AnElephantCant do this week’s Haibun
So he relates a true tale from long long ago
It has way too many words
So he apologises in verse
And he understands if you just don’t want to know
Travelling all week.
The Haibun Ligo Challenge is a weekly event hosted by Nightlake and the Pirate.
Visit them for all the guidelines and background.
This week’s chosen prompt is:
The world is mud-luscious and puddle-wonderful – E.E. Cummings
I spend every Monday with my grandson.
I spent this Monday with my grandson.
He was excited because Tuesday was his birthday.
He would be 5!
Five years old.
‘Grandpa Brian’, he said.
‘Do you want to come to my party’, he asked me.
‘You can come if you want to’.
‘I’d love to come’, I said, ‘Nothing would make me happier’.
‘That’s good’. He smiled.
People who are nearly five smile a lot.
‘So who is coming to your party?’
‘Everybody!’ He laughed.
People who are nearly five laugh a lot.
‘And when is it?’
‘Tomorrow! After school.’ He laughed again. ‘I can’t wait!’
‘Well, you just have to’.
Serious old Grandpa.
‘I know, but I’m excited!’
People who are nearly five are excited a lot.
‘Well, I’m quite excited too!’
People who have grandsons who are nearly five are also excited a lot.
You get that way when you are involved in breeding tadpoles, playing golf on the local putting green, eating ice cream with chocolate sprinkles, – the BIG ones, OK? – shooting dragons out of trees with your hydrosonic secret mammoth magic dragon stick gun, sitting on the grass making sure you both like butter (you know what I mean), fighting 108 baddies, and making tuna sandwiches with interesting shapes.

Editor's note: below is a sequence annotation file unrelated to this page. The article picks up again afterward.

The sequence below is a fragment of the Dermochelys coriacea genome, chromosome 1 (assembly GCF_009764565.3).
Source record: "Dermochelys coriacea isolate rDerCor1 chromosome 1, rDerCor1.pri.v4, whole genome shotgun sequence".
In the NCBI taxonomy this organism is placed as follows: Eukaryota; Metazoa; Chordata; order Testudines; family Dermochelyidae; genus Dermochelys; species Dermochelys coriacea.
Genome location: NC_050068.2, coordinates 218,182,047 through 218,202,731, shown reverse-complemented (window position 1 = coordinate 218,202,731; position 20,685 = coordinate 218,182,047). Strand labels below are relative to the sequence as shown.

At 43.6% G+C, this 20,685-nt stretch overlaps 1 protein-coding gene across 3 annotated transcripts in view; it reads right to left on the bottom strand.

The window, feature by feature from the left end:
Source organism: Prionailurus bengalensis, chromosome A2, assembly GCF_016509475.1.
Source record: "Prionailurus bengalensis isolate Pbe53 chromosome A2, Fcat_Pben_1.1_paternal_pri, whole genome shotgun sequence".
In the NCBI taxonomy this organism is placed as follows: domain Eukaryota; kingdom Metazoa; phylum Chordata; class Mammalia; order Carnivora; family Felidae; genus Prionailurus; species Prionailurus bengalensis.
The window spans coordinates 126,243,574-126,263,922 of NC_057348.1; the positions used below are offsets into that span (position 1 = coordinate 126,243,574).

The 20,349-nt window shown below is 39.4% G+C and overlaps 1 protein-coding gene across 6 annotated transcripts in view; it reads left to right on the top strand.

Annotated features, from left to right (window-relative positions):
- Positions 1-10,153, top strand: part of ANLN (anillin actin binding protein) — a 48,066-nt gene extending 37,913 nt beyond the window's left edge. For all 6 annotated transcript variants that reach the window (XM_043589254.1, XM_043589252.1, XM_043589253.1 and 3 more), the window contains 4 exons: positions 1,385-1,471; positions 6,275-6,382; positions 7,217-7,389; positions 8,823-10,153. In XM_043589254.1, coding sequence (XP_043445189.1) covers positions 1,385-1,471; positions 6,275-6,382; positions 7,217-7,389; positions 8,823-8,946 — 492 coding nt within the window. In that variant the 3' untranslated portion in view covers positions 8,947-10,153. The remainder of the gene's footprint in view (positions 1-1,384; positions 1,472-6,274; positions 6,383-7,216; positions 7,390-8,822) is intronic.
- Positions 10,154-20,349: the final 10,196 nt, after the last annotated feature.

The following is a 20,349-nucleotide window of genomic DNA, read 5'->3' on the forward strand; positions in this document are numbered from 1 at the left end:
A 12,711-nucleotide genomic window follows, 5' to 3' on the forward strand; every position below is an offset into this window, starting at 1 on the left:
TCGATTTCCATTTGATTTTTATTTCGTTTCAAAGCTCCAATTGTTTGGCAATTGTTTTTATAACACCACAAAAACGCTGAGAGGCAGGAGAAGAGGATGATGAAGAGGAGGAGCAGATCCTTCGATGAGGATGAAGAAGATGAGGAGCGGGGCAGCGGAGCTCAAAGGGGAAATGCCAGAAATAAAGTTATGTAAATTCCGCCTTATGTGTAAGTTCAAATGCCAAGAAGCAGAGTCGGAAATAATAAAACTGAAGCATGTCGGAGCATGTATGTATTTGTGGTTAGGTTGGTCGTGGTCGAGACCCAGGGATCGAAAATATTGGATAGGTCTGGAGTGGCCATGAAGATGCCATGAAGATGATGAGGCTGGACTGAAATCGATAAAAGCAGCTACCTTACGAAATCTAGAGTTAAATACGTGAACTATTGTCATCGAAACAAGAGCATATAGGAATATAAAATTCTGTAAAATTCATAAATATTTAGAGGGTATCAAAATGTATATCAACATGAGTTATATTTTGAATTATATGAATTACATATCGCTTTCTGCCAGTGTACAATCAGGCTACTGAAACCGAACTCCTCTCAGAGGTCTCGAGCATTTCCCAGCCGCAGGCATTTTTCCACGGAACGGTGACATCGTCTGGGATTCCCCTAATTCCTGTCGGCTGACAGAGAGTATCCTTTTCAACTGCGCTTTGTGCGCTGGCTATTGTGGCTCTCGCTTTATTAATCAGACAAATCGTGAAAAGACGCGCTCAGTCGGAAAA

So I was excited too.
‘Did he invite you to his party?, my daughter asked me.
‘Yeah, of course, it’s all under control’. I wink at him.
Well, people who are nearly five …….
‘Yeah, about two-ish ok?’ I asked.
‘Fine, see you then.’
When you have a son who is nearly five and very excited you tend to be not too chatty with your old dad who is really not helping the situation.
Hugs were exchanged. Kisses were exchanged. Sniggers were exchanged.
‘Thanks for looking after me’.
‘That’s all right, Grandpa Brian.’
We both laughed.
You know why.
But of course nothing is ever that simple.
Not when you are dealing with someone who is nearly five.
Because children live in the moment.
This is a wonderful gift which, sadly, most of us lose as we grow up.
We start to plan for the future and we start to have regrets for the past.
But when you are nearly five, tomorrow, like yesterday, is a relative term.
Yesterday is a day before this one.
Tomorrow is a day after this one.
A day – emphasis on the ‘a’ – not necessarily ‘the’ day.
So when I turned up for the party, there he wasn’t.
And there wasn’t his mum and dad and friends and ‘everybody’.
So I called his mum.
So I called his dad.
So I went home.
His dad called later.
‘Sorry we missed your calls, we were all at the school for his induction this afternoon. Remember?’
‘See you Thursday at his party as arranged?’
The moral of the story is:
When you are nearly five, or when your grandson is nearly five, laugh.
And check what is happening with someone who isn’t nearly five.
in the splashing
of muddy puddles